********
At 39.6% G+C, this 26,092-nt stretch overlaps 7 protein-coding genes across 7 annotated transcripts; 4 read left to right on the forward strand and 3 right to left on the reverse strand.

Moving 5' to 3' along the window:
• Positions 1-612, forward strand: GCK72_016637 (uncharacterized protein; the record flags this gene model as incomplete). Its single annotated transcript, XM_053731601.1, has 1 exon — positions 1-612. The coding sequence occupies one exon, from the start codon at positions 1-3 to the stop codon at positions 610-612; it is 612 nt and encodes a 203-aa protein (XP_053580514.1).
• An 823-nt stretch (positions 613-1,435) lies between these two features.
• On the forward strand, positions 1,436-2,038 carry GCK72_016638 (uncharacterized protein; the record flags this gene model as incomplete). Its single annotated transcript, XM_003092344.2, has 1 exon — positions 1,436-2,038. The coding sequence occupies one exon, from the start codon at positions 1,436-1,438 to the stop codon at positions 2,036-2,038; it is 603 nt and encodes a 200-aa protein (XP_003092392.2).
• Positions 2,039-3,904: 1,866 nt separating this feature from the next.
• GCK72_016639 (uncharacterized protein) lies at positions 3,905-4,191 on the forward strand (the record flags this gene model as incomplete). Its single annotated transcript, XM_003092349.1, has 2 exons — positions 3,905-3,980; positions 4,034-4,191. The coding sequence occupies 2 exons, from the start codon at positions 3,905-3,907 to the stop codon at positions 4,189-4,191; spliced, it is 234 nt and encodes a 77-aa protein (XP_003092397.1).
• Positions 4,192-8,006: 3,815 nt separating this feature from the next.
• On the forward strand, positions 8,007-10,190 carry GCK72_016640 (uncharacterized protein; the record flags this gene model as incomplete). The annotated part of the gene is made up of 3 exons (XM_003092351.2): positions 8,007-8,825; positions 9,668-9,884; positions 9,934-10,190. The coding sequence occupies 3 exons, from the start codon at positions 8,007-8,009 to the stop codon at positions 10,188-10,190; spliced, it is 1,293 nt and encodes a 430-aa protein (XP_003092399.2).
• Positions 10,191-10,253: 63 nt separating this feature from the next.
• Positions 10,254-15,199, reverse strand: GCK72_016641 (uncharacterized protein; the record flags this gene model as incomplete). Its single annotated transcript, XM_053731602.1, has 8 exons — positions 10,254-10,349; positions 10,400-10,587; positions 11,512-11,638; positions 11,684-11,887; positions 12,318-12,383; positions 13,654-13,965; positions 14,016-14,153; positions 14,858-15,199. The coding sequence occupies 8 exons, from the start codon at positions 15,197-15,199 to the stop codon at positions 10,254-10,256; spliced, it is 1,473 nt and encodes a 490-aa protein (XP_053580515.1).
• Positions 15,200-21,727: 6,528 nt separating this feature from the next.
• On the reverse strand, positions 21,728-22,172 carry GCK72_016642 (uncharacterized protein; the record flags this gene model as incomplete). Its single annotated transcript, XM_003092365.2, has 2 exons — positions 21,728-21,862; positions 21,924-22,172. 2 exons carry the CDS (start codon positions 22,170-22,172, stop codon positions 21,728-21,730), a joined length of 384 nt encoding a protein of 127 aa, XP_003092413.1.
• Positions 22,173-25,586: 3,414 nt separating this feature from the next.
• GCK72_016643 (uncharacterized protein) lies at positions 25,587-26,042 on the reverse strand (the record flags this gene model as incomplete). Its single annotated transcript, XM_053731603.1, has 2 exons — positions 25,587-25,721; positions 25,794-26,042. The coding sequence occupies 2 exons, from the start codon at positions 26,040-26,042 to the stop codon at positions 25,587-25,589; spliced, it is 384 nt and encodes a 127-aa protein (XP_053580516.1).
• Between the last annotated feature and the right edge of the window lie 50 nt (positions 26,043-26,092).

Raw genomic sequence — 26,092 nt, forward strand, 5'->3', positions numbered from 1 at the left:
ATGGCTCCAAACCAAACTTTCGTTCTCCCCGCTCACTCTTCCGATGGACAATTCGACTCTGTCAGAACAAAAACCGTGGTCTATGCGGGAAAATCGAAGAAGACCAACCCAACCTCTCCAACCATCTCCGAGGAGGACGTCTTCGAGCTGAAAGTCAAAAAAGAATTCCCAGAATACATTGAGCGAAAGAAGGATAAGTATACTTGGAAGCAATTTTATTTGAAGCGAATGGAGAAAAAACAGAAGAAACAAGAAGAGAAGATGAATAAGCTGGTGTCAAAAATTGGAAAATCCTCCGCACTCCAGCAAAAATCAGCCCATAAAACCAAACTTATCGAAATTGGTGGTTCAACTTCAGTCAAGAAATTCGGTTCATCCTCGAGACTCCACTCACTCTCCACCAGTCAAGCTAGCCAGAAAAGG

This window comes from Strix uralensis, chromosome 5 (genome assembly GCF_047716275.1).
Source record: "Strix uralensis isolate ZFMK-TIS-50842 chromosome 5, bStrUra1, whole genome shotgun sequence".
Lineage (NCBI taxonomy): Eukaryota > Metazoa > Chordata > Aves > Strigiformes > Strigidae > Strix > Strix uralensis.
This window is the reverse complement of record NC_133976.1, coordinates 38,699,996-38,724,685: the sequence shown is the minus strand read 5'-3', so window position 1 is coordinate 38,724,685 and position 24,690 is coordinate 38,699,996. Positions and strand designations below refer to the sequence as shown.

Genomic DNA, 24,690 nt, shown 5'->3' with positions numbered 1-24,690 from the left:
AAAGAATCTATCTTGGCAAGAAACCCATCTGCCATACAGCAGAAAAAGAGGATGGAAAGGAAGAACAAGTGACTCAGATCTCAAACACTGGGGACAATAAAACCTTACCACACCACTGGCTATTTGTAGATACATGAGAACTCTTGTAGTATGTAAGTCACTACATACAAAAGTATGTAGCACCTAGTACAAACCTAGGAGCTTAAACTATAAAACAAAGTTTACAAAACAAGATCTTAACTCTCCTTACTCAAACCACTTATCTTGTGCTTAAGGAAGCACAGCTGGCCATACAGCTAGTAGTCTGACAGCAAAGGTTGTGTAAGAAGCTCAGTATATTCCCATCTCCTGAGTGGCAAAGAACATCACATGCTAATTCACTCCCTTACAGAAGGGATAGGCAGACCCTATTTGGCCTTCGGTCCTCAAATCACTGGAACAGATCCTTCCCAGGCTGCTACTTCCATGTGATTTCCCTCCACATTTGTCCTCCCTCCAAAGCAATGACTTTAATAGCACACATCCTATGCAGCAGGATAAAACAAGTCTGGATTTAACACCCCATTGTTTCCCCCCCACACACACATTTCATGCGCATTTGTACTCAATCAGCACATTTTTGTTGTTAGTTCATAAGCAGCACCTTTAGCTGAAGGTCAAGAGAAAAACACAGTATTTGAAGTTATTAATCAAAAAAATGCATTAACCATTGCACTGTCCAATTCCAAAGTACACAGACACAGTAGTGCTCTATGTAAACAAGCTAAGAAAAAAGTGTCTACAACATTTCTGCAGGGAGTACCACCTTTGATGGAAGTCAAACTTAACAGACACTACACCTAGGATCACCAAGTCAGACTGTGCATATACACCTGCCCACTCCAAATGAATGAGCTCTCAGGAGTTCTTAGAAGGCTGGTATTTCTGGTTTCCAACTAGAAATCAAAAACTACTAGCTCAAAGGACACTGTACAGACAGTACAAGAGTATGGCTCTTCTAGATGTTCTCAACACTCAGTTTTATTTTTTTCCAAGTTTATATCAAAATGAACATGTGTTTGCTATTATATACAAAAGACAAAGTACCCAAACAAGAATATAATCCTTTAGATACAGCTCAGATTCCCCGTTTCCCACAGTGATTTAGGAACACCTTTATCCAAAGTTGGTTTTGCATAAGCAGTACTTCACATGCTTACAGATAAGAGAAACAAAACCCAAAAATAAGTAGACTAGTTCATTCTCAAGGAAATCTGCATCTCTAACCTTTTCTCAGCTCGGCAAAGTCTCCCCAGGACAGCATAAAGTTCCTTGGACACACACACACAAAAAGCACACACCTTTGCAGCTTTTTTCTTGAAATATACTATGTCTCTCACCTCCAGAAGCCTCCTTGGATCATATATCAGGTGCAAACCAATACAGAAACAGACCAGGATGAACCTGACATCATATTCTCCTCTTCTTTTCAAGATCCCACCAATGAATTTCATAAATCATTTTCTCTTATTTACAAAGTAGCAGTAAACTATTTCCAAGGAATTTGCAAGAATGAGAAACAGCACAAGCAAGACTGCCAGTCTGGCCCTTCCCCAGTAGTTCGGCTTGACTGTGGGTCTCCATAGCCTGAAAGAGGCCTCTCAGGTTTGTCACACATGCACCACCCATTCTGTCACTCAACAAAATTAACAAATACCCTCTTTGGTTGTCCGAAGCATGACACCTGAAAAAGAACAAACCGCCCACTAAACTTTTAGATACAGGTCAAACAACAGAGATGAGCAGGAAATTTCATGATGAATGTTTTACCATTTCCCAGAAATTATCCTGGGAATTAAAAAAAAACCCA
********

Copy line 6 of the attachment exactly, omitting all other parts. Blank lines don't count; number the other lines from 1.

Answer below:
• Positions 2,039-3,904: 1,866 nt separating this feature from the next.